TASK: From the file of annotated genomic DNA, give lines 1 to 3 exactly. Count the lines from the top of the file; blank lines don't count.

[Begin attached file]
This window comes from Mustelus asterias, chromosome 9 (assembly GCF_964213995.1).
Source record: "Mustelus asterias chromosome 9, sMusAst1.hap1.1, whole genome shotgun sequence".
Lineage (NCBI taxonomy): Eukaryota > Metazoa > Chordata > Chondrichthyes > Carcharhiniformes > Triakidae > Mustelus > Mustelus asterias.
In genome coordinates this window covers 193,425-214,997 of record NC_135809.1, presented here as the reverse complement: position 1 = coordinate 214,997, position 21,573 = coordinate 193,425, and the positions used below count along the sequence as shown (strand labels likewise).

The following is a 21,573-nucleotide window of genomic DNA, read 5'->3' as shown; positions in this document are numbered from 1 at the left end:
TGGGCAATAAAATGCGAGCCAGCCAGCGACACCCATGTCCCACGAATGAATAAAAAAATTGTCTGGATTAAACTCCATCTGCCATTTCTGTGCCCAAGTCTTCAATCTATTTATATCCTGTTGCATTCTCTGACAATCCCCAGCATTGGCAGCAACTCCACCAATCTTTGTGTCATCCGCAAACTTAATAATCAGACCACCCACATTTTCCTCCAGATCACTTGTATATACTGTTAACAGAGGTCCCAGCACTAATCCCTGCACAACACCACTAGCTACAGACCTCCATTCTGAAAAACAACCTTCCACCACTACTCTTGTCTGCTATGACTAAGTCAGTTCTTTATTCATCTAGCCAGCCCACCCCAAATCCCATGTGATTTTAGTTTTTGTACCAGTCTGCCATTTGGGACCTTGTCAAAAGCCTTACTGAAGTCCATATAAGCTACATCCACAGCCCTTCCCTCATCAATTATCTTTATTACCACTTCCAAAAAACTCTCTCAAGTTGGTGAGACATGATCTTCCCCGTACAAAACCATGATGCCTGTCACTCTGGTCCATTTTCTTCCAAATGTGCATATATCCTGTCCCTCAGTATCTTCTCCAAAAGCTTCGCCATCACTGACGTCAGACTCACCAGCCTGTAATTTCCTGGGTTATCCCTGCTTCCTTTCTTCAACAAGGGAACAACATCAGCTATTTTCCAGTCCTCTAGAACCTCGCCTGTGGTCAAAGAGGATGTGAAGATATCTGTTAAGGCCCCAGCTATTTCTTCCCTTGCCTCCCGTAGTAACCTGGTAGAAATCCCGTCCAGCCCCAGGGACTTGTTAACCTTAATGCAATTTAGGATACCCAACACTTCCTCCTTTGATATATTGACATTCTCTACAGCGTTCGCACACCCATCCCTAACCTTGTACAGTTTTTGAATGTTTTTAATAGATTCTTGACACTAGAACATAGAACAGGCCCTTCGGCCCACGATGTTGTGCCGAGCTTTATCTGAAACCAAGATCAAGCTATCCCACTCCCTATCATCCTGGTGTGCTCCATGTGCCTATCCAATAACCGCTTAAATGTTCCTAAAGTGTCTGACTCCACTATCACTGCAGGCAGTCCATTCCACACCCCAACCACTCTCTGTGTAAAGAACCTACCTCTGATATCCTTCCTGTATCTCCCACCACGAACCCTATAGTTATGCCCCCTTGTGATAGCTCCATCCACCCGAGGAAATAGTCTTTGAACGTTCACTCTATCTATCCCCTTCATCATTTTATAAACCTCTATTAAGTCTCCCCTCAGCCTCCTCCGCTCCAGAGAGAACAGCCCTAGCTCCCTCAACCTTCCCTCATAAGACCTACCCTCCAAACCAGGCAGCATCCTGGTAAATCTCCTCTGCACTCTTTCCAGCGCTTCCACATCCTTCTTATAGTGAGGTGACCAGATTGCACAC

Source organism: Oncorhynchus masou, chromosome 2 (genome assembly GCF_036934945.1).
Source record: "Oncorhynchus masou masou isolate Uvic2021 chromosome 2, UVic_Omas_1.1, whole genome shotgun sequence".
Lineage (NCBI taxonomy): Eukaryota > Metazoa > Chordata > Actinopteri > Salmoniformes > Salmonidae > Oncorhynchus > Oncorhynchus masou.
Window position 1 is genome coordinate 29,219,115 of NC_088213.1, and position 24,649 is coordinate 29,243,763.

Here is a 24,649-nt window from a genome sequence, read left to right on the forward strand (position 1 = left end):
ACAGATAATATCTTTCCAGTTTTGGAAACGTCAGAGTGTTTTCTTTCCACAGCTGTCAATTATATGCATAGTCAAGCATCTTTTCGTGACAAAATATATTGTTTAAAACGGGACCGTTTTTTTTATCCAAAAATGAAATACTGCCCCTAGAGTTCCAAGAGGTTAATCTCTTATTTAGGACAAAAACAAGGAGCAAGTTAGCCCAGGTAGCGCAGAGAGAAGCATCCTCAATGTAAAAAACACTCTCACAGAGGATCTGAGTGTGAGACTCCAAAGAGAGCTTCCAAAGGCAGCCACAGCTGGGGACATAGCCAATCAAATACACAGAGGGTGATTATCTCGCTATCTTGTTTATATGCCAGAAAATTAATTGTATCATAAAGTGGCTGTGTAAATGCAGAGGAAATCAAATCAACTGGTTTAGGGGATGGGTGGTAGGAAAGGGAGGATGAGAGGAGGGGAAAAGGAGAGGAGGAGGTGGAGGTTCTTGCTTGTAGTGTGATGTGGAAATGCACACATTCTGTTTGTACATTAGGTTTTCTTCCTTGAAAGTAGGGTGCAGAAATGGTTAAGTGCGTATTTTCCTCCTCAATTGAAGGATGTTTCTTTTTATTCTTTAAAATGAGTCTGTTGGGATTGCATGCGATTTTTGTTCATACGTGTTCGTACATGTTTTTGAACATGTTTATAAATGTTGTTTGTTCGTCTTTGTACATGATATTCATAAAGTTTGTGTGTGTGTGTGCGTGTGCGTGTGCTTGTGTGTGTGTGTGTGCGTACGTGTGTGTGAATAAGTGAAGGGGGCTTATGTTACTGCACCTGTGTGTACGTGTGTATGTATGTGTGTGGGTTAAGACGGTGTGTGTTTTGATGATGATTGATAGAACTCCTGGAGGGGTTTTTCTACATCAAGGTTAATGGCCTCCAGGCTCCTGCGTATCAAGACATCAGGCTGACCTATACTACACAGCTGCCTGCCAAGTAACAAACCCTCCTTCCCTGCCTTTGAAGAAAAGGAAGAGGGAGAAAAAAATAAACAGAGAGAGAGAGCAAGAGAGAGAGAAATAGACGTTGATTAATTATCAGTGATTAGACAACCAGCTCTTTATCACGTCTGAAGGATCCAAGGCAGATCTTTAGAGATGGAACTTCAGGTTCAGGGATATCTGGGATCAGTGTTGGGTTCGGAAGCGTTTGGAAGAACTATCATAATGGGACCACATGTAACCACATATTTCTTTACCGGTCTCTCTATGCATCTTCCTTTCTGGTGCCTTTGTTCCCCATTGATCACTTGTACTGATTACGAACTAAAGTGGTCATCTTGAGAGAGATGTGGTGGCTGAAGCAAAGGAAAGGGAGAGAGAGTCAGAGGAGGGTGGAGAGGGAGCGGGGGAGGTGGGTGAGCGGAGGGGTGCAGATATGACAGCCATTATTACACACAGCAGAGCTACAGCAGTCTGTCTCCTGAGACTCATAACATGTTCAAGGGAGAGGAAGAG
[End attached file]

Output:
This window comes from Mustelus asterias, chromosome 9 (assembly GCF_964213995.1).
Source record: "Mustelus asterias chromosome 9, sMusAst1.hap1.1, whole genome shotgun sequence".
Lineage (NCBI taxonomy): Eukaryota > Metazoa > Chordata > Chondrichthyes > Carcharhiniformes > Triakidae > Mustelus > Mustelus asterias.